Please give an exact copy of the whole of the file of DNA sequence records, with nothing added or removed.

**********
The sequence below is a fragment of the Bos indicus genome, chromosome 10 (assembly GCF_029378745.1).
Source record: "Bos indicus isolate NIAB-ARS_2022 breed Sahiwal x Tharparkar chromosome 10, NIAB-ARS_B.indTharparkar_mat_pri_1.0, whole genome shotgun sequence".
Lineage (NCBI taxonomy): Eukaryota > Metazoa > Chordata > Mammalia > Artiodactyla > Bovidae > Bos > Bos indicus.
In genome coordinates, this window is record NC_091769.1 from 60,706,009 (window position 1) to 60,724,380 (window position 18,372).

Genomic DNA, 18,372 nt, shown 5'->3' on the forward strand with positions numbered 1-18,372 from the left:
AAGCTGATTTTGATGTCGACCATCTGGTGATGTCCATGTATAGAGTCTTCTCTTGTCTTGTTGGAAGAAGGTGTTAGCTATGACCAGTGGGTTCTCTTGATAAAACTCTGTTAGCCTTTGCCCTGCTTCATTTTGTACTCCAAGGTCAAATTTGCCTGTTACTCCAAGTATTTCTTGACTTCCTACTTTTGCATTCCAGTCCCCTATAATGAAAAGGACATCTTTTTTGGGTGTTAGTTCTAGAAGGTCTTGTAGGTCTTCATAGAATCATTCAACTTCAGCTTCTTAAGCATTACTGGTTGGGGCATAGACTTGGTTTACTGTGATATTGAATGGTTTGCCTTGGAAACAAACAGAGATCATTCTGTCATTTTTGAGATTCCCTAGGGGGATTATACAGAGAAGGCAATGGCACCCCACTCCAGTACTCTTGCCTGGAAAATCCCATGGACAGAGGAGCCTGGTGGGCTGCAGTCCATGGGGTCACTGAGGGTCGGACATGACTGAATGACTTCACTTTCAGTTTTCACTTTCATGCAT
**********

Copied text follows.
The sequence below is a fragment of the Bos indicus genome, chromosome 10 (assembly GCF_029378745.1).
Source record: "Bos indicus isolate NIAB-ARS_2022 breed Sahiwal x Tharparkar chromosome 10, NIAB-ARS_B.indTharparkar_mat_pri_1.0, whole genome shotgun sequence".
Lineage (NCBI taxonomy): Eukaryota > Metazoa > Chordata > Mammalia > Artiodactyla > Bovidae > Bos > Bos indicus.
In genome coordinates, this window is record NC_091769.1 from 60,706,009 (window position 1) to 60,724,380 (window position 18,372).

Genomic DNA, 18,372 nt, shown 5'->3' on the forward strand with positions numbered 1-18,372 from the left:
AAGCTGATTTTGATGTCGACCATCTGGTGATGTCCATGTATAGAGTCTTCTCTTGTCTTGTTGGAAGAAGGTGTTAGCTATGACCAGTGGGTTCTCTTGATAAAACTCTGTTAGCCTTTGCCCTGCTTCATTTTGTACTCCAAGGTCAAATTTGCCTGTTACTCCAAGTATTTCTTGACTTCCTACTTTTGCATTCCAGTCCCCTATAATGAAAAGGACATCTTTTTTGGGTGTTAGTTCTAGAAGGTCTTGTAGGTCTTCATAGAATCATTCAACTTCAGCTTCTTAAGCATTACTGGTTGGGGCATAGACTTGGTTTACTGTGATATTGAATGGTTTGCCTTGGAAACAAACAGAGATCATTCTGTCATTTTTGAGATTCCCTAGGGGGATTATACAGAGAAGGCAATGGCACCCCACTCCAGTACTCTTGCCTGGAAAATCCCATGGACAGAGGAGCCTGGTGGGCTGCAGTCCATGGGGTCACTGAGGGTCGGACATGACTGAATGACTTCACTTTCAGTTTTCACTTTCATGCAT